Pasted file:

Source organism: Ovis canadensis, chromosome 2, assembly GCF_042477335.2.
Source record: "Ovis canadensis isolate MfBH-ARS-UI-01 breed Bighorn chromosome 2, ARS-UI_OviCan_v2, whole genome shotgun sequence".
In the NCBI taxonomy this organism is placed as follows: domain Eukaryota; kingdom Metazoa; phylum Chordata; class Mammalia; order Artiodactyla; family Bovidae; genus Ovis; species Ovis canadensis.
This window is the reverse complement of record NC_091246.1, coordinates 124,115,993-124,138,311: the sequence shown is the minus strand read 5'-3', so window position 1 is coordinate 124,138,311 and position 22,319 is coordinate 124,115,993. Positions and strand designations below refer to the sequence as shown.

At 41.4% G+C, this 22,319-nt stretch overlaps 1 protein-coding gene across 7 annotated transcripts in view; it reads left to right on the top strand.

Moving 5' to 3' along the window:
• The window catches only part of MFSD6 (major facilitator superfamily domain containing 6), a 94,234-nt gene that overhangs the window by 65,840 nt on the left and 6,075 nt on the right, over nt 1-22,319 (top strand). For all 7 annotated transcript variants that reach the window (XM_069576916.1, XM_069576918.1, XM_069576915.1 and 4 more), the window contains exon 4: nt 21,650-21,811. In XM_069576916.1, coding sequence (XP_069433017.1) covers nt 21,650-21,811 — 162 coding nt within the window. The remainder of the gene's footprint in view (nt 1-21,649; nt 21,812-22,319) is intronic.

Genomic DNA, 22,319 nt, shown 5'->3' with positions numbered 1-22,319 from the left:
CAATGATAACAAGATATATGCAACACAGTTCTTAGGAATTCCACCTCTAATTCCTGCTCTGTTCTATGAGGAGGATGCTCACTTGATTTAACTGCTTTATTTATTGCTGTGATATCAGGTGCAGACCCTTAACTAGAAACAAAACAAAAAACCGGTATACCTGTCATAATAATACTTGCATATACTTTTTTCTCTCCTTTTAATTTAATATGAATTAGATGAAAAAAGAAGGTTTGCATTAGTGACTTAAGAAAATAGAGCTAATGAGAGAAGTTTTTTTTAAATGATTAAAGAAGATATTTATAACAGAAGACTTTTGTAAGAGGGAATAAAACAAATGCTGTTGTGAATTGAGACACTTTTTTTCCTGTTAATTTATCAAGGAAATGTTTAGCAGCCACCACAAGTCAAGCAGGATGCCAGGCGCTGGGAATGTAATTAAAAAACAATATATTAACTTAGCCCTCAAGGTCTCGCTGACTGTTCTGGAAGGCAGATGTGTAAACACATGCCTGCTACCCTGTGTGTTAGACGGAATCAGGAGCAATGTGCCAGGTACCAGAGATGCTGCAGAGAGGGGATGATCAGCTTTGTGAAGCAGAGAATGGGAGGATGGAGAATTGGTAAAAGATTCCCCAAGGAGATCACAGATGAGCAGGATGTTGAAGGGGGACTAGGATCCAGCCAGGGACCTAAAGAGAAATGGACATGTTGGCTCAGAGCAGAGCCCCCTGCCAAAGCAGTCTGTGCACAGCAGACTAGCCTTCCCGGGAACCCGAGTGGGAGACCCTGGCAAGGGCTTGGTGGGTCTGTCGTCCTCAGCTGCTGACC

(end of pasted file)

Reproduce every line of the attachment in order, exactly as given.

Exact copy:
Source organism: Ovis canadensis, chromosome 2, assembly GCF_042477335.2.
Source record: "Ovis canadensis isolate MfBH-ARS-UI-01 breed Bighorn chromosome 2, ARS-UI_OviCan_v2, whole genome shotgun sequence".
In the NCBI taxonomy this organism is placed as follows: domain Eukaryota; kingdom Metazoa; phylum Chordata; class Mammalia; order Artiodactyla; family Bovidae; genus Ovis; species Ovis canadensis.
This window is the reverse complement of record NC_091246.1, coordinates 124,115,993-124,138,311: the sequence shown is the minus strand read 5'-3', so window position 1 is coordinate 124,138,311 and position 22,319 is coordinate 124,115,993. Positions and strand designations below refer to the sequence as shown.

At 41.4% G+C, this 22,319-nt stretch overlaps 1 protein-coding gene across 7 annotated transcripts in view; it reads left to right on the top strand.

Moving 5' to 3' along the window:
• The window catches only part of MFSD6 (major facilitator superfamily domain containing 6), a 94,234-nt gene that overhangs the window by 65,840 nt on the left and 6,075 nt on the right, over nt 1-22,319 (top strand). For all 7 annotated transcript variants that reach the window (XM_069576916.1, XM_069576918.1, XM_069576915.1 and 4 more), the window contains exon 4: nt 21,650-21,811. In XM_069576916.1, coding sequence (XP_069433017.1) covers nt 21,650-21,811 — 162 coding nt within the window. The remainder of the gene's footprint in view (nt 1-21,649; nt 21,812-22,319) is intronic.

Genomic DNA, 22,319 nt, shown 5'->3' with positions numbered 1-22,319 from the left:
CAATGATAACAAGATATATGCAACACAGTTCTTAGGAATTCCACCTCTAATTCCTGCTCTGTTCTATGAGGAGGATGCTCACTTGATTTAACTGCTTTATTTATTGCTGTGATATCAGGTGCAGACCCTTAACTAGAAACAAAACAAAAAACCGGTATACCTGTCATAATAATACTTGCATATACTTTTTTCTCTCCTTTTAATTTAATATGAATTAGATGAAAAAAGAAGGTTTGCATTAGTGACTTAAGAAAATAGAGCTAATGAGAGAAGTTTTTTTTAAATGATTAAAGAAGATATTTATAACAGAAGACTTTTGTAAGAGGGAATAAAACAAATGCTGTTGTGAATTGAGACACTTTTTTTCCTGTTAATTTATCAAGGAAATGTTTAGCAGCCACCACAAGTCAAGCAGGATGCCAGGCGCTGGGAATGTAATTAAAAAACAATATATTAACTTAGCCCTCAAGGTCTCGCTGACTGTTCTGGAAGGCAGATGTGTAAACACATGCCTGCTACCCTGTGTGTTAGACGGAATCAGGAGCAATGTGCCAGGTACCAGAGATGCTGCAGAGAGGGGATGATCAGCTTTGTGAAGCAGAGAATGGGAGGATGGAGAATTGGTAAAAGATTCCCCAAGGAGATCACAGATGAGCAGGATGTTGAAGGGGGACTAGGATCCAGCCAGGGACCTAAAGAGAAATGGACATGTTGGCTCAGAGCAGAGCCCCCTGCCAAAGCAGTCTGTGCACAGCAGACTAGCCTTCCCGGGAACCCGAGTGGGAGACCCTGGCAAGGGCTTGGTGGGTCTGTCGTCCTCAGCTGCTGACC